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Long Island

Long Island ratepayers face $401M in PSEG worker costs

The first fleet of PSEG logo service trucks

The first fleet of PSEG logo service trucks come out from the service yard to begin work under the new utility at National Grid in Hicksville on Jan. 1, 2014. Photo Credit: Newsday / J. Conrad Williams Jr.

Long Island ratepayers, already on the hook for $263.5 million in unfunded pension and related costs tied to LIPA parting ways with National Grid, face $401 million in similar future costs for PSEG Long Island workers.

The Long Island Power Authority's recently released 2013 audited financial statement noted that LIPA may seek recovery of those unfunded costs through rates in the future, although not until 2016 at the earliest.

On the last page of the statement, a section termed "subsequent event" describes the new arrangement LIPA made for National Grid employees who transitioned to PSEG Long Island.

The $401 million in future payments -- for pension, retirement health care and life insurance plans -- would be in addition to the current regular retirement benefit payments that LIPA already makes as part of its $446 million annual operations and maintenance contract with PSEG.

Not during the rate freezeTom Falcone, LIPA's newly named chief financial officer, suggested that any move to collect money to fund the retirement costs would not happen during Gov. Andrew M. Cuomo's promised rate freeze through 2015.

"As previously announced, LIPA is planning to keep delivery service charges flat in 2014 and 2015," Falcone said in a written statement. LIPA "expects to discuss this liability with the board, including the potential establishment of a regulatory asset, the amortization period and a funding plan that will extend over the expected work life of the employees."

A regulatory asset is a balance-sheet item, in this case a pension cost, that can be recovered from ratepayers. LIPA already has a $41 million entry for transition costs related to PSEG taking over the system.

A former LIPA trustee who asked not to be named and is familiar with the pension matter said the $401 million represents financial analysts' best guess of how much the retirement plans would be short of funds given future potential costs, estimated market performance and current payments by LIPA for labor costs, which include some pension expenses.

"The money's got to come from somewhere," said the former trustee.

Falcone, in his statement, suggested that some of the costs could be paid through current funding of PSEG workers' pension plans, which are part of LIPA's contract, but he declined to provide specifics.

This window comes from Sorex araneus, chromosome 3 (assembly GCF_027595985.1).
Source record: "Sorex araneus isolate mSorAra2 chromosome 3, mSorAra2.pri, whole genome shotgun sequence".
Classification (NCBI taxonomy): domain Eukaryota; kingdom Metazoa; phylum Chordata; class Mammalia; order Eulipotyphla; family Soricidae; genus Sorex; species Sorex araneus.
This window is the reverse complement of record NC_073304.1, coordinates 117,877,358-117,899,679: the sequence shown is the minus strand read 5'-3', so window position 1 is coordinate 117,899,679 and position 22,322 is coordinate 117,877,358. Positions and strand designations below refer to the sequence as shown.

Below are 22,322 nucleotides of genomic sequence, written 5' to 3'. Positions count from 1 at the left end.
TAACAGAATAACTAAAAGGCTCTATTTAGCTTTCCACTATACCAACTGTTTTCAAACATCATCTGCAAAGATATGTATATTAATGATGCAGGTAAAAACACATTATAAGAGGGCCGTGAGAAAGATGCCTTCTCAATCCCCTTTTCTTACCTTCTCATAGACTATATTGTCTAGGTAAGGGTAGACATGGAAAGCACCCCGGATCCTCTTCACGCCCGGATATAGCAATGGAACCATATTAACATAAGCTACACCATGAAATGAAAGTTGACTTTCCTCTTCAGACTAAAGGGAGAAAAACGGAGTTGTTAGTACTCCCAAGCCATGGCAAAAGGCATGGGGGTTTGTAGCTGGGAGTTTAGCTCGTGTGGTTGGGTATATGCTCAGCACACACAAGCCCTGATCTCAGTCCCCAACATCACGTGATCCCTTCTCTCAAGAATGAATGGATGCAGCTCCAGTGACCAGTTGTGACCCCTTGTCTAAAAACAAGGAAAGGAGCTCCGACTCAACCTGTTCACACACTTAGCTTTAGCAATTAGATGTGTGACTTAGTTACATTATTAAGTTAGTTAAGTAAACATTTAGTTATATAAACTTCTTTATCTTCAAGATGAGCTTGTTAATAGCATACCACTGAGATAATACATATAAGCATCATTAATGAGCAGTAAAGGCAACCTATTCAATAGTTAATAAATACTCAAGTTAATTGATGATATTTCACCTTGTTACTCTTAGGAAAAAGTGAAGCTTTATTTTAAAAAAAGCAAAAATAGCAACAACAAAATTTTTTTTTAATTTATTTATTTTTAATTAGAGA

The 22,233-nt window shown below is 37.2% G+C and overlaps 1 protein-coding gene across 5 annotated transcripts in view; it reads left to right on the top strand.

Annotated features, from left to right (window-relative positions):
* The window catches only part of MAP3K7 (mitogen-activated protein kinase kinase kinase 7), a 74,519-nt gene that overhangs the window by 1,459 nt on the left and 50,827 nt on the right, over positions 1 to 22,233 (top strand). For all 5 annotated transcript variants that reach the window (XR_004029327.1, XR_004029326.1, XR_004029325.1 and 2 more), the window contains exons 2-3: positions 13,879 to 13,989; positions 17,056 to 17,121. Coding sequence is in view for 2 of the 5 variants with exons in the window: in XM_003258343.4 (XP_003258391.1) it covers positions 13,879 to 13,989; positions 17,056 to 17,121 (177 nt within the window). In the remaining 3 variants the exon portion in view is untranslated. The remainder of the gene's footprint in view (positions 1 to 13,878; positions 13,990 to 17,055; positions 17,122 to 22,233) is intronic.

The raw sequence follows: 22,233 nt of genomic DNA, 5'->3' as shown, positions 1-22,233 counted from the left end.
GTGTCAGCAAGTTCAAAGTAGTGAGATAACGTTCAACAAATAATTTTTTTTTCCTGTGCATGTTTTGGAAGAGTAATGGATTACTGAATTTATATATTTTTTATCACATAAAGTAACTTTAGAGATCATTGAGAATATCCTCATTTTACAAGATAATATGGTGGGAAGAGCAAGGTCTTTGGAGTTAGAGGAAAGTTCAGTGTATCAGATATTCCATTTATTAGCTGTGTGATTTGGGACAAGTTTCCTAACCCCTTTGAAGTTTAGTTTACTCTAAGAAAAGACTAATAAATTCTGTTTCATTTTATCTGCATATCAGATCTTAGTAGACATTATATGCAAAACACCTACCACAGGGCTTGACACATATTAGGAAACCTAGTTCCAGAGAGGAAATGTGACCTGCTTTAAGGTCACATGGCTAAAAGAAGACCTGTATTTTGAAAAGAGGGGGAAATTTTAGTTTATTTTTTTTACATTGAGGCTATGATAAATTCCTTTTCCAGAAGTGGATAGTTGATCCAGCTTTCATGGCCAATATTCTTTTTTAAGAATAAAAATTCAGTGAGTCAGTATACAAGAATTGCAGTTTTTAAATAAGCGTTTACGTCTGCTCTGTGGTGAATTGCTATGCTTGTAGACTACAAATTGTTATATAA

"These unfunded costs are being built into labor loadings in 2014 as they were built into labor loadings in 2013," he wrote.

The former trustee said PSEG conducted a review of the unfunded costs during 2013 to determine their impact. The New Jersey company decided against taking on the liability itself, sources said.

'LIPA's liability'

PSEG spokesman Jeff Weir said the company had always interpreted its contract with LIPA to assume that any liability for pension costs rested with the authority. "They were always LIPA's liability," he said, denying that PSEG had ever considered assuming them.

During the transition last year, PSEG, National Grid and union leaders agreed that they wanted to make sure that workers who came over from National Grid didn't lose the value of vested benefits from their long tenures with the previous LIPA-contracted companies.

Under LIPA's new contract with PSEG, "employees that were National Grid-transitioned employees will be provided similar employee benefit plans as those offered by National Grid."

New PSEG employees would be credited for their years of service under National Grid and prior companies, according to the LIPA financial statement. Eligibility, vesting, company matching levels and subsidies from their pasts all carry over under the new PSEG plan, according to terms of the agreement in the financial report.

The bottom line, according to the final paragraph in the annual report, is an estimated "contractual liability of $401 million as of January 1, 2014 equal to the unfunded pension and [other post-employment benefit] liability."

Falcone insisted that the accrued liability for newly labeled PSEG employees did not represent "new costs," because similar costs were being recovered under the previous contract with National Grid. "We are just recognizing them with the new service provider," Falcone said.

LIPA for a time disputed National Grid's contention that it was responsible for unfunded pension costs, which National Grid at one point said amounted to $400 million, according to LIPA. But late last year, LIPA, after a review by an outside law firm, agreed to settle with National Grid for the equivalent of $263.5 million.

Falcone explained that since the liability is a "2014 event, we plan to discuss this further with the board, and are likely to seek recovery of these costs (as there is no third party to pay them as with all labor costs) over the anticipated work period." PSEG has a 12-year contract, extendable to 20 years.

LIPA ratepayers are already scheduled to start paying a 10-year loan for $216.4 million to cover separate unfunded pension costs for prior utility employee plans under National Grid. LIPA has already paid some of those costs with a cash payment, and by forgiving a $155 million loan to National Grid.

LIPA ratepayers will begin to pay off a new $216.4 million liability tied to that transaction starting in 2016.

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